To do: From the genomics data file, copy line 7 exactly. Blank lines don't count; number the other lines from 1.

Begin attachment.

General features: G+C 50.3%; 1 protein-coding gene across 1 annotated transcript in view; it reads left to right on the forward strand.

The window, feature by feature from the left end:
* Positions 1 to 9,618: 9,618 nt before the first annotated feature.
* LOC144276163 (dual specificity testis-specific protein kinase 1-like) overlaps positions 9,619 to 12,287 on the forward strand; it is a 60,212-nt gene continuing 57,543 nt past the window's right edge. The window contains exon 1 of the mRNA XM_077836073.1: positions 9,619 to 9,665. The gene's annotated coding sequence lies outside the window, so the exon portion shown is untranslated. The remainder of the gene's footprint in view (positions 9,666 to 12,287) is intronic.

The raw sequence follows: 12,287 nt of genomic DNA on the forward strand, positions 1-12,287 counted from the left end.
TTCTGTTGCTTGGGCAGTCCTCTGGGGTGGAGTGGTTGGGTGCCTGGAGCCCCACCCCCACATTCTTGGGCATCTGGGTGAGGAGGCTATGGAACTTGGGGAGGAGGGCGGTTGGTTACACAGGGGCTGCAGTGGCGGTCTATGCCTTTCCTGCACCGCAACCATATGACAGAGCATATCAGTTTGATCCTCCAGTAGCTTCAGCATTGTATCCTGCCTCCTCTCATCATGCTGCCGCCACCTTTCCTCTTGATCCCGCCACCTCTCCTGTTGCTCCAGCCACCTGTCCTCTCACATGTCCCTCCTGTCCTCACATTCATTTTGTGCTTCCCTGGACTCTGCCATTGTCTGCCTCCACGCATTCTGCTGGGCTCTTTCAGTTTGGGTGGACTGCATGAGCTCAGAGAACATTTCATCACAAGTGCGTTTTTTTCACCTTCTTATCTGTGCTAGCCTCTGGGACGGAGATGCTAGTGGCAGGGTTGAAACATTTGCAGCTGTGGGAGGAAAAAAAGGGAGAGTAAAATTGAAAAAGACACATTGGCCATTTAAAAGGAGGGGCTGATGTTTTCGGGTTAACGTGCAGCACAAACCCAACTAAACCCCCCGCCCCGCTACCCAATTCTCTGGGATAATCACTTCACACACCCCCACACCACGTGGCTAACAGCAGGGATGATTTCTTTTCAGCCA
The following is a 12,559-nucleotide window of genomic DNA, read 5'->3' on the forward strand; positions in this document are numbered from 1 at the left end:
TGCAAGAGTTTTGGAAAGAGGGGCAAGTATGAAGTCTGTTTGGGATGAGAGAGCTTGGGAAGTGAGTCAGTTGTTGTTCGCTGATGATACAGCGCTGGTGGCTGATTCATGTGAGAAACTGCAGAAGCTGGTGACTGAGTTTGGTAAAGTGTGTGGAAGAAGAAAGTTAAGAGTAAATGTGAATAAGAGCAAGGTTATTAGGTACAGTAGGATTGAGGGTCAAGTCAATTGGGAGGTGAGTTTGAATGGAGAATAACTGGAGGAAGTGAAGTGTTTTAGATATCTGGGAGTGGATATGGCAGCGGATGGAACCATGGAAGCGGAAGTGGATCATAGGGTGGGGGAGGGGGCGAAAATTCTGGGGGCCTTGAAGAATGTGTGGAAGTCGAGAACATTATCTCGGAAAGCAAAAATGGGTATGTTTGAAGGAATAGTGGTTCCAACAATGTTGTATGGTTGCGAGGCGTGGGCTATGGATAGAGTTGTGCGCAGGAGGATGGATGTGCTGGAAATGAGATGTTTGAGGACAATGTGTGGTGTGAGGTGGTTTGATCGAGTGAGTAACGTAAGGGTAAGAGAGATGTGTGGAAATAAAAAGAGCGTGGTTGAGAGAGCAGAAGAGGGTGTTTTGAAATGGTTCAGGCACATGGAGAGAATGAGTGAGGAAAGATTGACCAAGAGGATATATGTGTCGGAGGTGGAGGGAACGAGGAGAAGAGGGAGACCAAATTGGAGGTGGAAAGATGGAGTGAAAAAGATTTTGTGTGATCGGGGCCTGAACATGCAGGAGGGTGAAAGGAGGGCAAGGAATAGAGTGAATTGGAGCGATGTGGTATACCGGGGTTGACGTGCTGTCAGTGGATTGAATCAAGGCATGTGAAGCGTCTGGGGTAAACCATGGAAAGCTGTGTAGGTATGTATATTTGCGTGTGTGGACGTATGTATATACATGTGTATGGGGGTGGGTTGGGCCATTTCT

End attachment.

The following is a 12,559-nucleotide window of genomic DNA, read 5'->3' on the forward strand; positions in this document are numbered from 1 at the left end: